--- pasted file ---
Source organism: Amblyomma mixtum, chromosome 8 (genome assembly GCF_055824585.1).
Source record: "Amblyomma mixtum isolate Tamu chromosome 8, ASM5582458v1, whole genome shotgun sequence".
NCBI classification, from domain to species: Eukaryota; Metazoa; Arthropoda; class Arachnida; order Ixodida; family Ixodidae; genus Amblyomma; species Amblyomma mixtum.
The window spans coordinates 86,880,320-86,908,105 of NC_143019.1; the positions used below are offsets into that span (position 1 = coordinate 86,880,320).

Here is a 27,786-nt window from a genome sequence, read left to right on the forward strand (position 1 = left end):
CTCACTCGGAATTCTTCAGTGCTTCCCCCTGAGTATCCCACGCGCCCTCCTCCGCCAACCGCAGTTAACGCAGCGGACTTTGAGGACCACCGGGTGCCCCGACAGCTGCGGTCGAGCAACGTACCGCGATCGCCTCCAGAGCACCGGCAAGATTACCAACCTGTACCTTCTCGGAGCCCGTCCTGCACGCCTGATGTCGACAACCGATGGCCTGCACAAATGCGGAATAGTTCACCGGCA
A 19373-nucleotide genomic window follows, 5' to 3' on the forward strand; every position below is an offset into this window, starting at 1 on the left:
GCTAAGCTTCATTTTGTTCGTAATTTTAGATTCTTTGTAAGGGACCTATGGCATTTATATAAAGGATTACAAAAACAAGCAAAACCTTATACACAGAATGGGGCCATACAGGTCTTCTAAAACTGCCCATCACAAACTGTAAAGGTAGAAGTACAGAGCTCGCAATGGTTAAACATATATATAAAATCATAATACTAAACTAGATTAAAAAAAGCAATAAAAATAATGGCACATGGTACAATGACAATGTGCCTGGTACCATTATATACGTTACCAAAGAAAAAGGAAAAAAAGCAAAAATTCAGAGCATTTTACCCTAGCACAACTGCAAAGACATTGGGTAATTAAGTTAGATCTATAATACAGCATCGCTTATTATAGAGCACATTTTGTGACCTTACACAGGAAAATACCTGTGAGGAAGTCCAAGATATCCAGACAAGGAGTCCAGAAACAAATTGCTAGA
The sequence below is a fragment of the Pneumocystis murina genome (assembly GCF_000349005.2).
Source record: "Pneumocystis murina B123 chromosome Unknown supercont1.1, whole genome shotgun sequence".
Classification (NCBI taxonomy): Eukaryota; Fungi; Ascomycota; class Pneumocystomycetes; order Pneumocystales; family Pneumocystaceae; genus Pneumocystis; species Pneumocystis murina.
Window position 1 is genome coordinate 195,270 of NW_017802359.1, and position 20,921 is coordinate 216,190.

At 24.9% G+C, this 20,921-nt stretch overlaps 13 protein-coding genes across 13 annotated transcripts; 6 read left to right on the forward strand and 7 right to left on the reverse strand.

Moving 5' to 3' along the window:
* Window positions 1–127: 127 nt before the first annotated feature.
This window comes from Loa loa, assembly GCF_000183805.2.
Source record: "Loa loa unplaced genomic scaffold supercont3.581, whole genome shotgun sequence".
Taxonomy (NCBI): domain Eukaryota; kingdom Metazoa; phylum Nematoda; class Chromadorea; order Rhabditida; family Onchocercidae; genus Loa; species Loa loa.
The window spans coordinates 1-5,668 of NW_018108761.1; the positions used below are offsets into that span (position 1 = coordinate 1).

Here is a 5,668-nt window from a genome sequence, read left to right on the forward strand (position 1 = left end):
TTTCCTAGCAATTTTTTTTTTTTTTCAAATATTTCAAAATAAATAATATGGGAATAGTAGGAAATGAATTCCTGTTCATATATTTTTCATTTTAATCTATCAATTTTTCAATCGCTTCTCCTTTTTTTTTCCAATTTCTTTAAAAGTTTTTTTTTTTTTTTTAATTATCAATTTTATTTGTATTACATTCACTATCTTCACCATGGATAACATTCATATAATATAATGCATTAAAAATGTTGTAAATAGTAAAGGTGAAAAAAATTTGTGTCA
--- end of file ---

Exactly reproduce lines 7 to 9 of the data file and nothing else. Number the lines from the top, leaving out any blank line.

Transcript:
A 19373-nucleotide genomic window follows, 5' to 3' on the forward strand; every position below is an offset into this window, starting at 1 on the left:
GCTAAGCTTCATTTTGTTCGTAATTTTAGATTCTTTGTAAGGGACCTATGGCATTTATATAAAGGATTACAAAAACAAGCAAAACCTTATACACAGAATGGGGCCATACAGGTCTTCTAAAACTGCCCATCACAAACTGTAAAGGTAGAAGTACAGAGCTCGCAATGGTTAAACATATATATAAAATCATAATACTAAACTAGATTAAAAAAAGCAATAAAAATAATGGCACATGGTACAATGACAATGTGCCTGGTACCATTATATACGTTACCAAAGAAAAAGGAAAAAAAGCAAAAATTCAGAGCATTTTACCCTAGCACAACTGCAAAGACATTGGGTAATTAAGTTAGATCTATAATACAGCATCGCTTATTATAGAGCACATTTTGTGACCTTACACAGGAAAATACCTGTGAGGAAGTCCAAGATATCCAGACAAGGAGTCCAGAAACAAATTGCTAGA
The sequence below is a fragment of the Pneumocystis murina genome (assembly GCF_000349005.2).